Trials and summonses of opposition figures continue
As reported, 18 National Deputies and others, including former political prisoner and founding member of the Ukrainian Helsinki Group, Levko Lukyanenko, were summoned to the police over the protests on Independence Day when scuffles broke out on Volodymyrska St. That particular street does not appear to have been named in the court ban which specified where opposition rallies were not permitted, however protesters were met by cordons of police and told they were breaking the court order. Levko Lukyanenko expressed his outrage and called for the criminal investigation to be terminated.
Many of the National Deputies have also been attending the trials continuing of former Prime Minister Yulia Tymoshenko, over the gas deal with Russia in 2009, and former Minister of Internal Affairs Yury Lutsenko over alleged abuse of his position. Levko Lukyanenko [who was a BYUT National Deputy until 2007] asked the court to release Yulia Tymoshenko from detention under his guarantee. This application was rejected, as have been numerous others, including those from a number of Churches, well-known writers and intellectuals, and others.
It is not clear whether the National Deputies will be able to be present at the court trial if they are now themselves being summonsed over other criminal investigations.
Yulia Tymoshenko continues to display a sceptical attitude to the court which in her assessment is totally dependent on President Yanukovych’s Administration.
On Friday, through her lawyers, Ms Tymoshenko registered an application in the same Pechersky District Court to have Viktor Yanukovych face charges over the gas agreements signed when he was Prime Minister in 2007.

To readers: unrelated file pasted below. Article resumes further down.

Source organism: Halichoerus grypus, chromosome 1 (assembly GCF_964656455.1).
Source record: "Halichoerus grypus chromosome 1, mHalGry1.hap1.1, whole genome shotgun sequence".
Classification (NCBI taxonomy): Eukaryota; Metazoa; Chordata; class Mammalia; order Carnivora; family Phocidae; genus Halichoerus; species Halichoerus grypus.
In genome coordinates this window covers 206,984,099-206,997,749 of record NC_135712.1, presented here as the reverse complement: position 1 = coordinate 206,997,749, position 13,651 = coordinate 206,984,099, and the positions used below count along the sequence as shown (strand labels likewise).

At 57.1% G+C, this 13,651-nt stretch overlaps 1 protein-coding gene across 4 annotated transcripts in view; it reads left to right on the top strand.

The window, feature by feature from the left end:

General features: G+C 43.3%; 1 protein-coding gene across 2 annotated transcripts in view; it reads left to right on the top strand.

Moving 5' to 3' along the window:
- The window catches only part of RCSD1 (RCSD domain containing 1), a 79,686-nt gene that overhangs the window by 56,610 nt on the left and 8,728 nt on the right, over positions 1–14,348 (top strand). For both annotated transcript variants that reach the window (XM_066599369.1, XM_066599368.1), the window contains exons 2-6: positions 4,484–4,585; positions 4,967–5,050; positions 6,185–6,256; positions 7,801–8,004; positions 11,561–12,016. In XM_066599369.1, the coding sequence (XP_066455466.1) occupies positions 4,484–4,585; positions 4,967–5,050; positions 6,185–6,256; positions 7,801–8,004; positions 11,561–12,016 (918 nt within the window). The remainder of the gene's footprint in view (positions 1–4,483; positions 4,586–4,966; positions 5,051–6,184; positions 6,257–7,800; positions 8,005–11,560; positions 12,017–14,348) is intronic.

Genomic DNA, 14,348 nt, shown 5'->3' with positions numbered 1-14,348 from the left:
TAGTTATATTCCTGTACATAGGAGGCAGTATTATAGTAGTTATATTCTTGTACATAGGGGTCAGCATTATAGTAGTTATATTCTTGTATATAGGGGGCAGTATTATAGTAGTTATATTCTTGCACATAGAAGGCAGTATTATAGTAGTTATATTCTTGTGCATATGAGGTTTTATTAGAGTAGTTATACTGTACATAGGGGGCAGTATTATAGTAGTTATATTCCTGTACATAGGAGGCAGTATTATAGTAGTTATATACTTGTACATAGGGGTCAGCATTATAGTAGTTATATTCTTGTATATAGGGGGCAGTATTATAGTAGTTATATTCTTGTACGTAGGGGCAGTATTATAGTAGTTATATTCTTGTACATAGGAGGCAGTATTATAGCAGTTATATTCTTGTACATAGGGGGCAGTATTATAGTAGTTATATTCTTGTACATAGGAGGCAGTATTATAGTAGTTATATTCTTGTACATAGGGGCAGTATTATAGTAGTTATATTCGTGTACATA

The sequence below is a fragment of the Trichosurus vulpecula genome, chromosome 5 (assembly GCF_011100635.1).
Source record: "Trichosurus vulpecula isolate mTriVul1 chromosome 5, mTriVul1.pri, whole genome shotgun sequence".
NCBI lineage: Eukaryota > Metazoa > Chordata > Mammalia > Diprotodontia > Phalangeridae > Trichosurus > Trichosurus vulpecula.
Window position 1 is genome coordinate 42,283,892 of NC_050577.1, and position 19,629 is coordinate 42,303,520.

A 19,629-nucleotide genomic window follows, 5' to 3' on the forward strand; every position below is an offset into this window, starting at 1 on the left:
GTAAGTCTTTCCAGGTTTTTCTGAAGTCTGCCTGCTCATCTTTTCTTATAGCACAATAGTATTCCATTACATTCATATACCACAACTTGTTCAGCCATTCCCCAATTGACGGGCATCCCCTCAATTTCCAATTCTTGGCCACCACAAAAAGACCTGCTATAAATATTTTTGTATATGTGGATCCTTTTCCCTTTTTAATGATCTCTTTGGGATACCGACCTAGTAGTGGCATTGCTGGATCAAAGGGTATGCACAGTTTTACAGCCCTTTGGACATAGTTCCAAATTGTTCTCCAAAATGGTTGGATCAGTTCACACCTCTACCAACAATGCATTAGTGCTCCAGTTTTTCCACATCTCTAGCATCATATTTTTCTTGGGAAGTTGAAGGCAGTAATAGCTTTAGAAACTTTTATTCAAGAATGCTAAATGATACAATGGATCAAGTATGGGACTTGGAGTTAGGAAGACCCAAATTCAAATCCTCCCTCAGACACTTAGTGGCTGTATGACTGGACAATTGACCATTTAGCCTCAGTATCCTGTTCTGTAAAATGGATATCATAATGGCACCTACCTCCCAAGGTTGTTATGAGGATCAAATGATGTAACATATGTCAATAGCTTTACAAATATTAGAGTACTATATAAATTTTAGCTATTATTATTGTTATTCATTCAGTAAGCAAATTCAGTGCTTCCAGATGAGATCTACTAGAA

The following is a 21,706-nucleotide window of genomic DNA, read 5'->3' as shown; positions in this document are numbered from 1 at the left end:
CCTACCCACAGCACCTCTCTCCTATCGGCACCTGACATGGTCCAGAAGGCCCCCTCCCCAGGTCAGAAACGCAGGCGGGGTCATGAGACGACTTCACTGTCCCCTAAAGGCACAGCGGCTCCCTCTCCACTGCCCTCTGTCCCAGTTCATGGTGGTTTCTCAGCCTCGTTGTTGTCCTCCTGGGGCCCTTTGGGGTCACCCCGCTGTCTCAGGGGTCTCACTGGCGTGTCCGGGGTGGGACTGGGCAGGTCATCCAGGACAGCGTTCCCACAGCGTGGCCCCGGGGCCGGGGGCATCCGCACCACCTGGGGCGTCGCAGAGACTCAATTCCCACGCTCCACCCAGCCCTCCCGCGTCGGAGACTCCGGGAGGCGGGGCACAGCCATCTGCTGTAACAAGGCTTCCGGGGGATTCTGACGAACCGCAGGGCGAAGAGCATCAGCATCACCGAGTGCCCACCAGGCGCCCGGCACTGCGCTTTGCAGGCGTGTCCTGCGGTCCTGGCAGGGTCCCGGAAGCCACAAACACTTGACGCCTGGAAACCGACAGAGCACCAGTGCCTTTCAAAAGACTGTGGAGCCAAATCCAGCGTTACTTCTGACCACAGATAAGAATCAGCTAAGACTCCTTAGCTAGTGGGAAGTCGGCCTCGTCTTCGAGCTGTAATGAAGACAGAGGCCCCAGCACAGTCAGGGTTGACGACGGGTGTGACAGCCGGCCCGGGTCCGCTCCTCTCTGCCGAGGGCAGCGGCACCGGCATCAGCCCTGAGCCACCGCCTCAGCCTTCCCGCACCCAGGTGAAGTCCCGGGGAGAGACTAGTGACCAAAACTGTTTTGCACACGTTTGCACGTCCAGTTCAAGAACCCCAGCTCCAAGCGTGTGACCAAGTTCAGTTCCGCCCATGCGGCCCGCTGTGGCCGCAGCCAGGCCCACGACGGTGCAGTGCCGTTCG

The trial of Yulia Tymoshenko is with each new court hearing heightening the confrontation between the regime and the opposition.
However by Monday, following the unexpected move in Tymoshenko’s defence, the Segodnya newspaper (owned by Rinat Akhmetov billionaire and National Deputy from the Party of the Regions) reported that somebody called Vera Ivanova, a pensioner and nurse, had lodged another law suit against Tymoshenko demanding that she retract her statement that Yanukovych had ordered her arrest.
The court has refused to change the restraint measures following her detention on 5 August to one not involving remand in custody 12 times. There have been a number of expressions of concern from the West over the trial of Yulia Tymoshenko and her detention, and in general over apparent use of “selective justice”.
The BBC notes that President Yanukovych again on Monday stated that the regime would not interfere and that discussion of the Tymoshenko case by leaders of other countries could not influence the court.
Meanwhile former Minister of Internal Affairs, Yury Lutsenko is to have a long wait. Remanded in custody (on grounds which have also elicited statements of concern within Ukraine and abroad – translator), since December last year, the court has now declared a break of three weeks for their holidays. The next hearing is scheduled for 19 September.
Media reports inform that two of the witnesses summoned have stated that the employment of Lutsenko’s driver, Leonid Prystulyuk was lawful. The prosecution has alleged that the abuses they accuse Lutsenko of include Prystulyuk having police service calculated and receiving major status and a one-room flat.
There are supposed to be 140 witnesses questioned which suggests that the trial will be drawn out.
The prosecutions of members of the opposition have aroused concern in EU countries and reminders to the Kyiv of the need to follow a democratic course.
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